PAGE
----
Workforce participation rate goes up for 5th straight month

DES MOINES — The state unemployment rate held steady at 2.7% for the third straight month in July. Iowa Workforce Development spokesperson Jesse Dougherty says the number of people entering the workforce continues to increase.

“Went up for the fifth straight month to 68.8%, and so that actually equals the same participation rate that we saw that we had in March 2020,” he says. And so that was a significant number for us.” He says the workforce participation rate has steadily worked its way back since the pandemic. “The labor force as a whole did surpass the pandemic levels in terms of broad numbers that had already happened. But this is the first time in over three years that the actual percentage of Iowans who are working or are actively looking for work has now reached back up to the level that it was. So that was a significant number for us,” Dougherty says.

Some economists say they see concern among businesses about ongoing inflation and the state of the national economy. Dougherty says that is an issue in Iowa as well. “That’s impacting some employers in Iowa, particularly some, industries, like professional business services, leisure and hospitality, and some others,” Dougherty says. “And so I think, you know, there’s a lot of reason, you know, to be optimistic about the foundation in Iowa, what we have as far as the labor force. So that’s the positive, but I think we are seeing that that same sort of apprehension, that’s something we’re going to be watching really closely the rest of this year.”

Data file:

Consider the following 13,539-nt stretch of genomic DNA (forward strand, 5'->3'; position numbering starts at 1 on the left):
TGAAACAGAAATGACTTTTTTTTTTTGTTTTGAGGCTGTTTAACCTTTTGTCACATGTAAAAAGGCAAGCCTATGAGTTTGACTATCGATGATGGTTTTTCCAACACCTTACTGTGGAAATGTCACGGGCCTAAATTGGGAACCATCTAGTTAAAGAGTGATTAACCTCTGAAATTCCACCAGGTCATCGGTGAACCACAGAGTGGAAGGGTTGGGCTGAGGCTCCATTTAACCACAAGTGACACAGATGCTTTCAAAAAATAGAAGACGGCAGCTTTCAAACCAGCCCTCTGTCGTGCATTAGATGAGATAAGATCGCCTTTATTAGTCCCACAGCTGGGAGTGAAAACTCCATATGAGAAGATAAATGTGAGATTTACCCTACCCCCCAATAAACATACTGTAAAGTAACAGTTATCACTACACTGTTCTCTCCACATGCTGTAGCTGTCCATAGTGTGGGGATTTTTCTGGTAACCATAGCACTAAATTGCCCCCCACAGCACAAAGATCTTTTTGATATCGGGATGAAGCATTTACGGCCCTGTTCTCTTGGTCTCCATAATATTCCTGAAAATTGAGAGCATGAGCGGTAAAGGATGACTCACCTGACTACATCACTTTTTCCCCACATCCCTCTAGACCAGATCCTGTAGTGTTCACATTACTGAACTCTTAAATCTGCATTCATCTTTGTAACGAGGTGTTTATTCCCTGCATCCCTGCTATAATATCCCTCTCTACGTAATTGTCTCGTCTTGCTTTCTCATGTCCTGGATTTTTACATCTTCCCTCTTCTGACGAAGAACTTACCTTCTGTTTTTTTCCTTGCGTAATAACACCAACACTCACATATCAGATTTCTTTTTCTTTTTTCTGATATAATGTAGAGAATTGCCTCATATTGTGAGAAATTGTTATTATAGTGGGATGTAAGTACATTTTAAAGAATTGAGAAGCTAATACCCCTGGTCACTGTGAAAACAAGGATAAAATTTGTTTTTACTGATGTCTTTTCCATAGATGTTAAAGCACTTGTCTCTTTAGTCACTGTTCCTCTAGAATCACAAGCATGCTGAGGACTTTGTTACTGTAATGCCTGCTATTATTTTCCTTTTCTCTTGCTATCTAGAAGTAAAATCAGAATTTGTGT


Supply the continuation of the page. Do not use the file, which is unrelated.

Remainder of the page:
The service industries saw some losses in July. “That was primarily driven by accommodation and food services, that was 2,000 of that 2,200 loss. So really, what we’re seeing there is driven by a lot of, you know, restaurants and related establishments that are reining in on employment,” he says. “And some of that is, likely due to kind of the summer months changing a little bit or, but also, I think it’s a little bit also that apprehension from employers, you know, in terms of their future plans.” Total nonfarm employment has gained 14,400 jobs since last year. Education and health care gained the bulk of those jobs.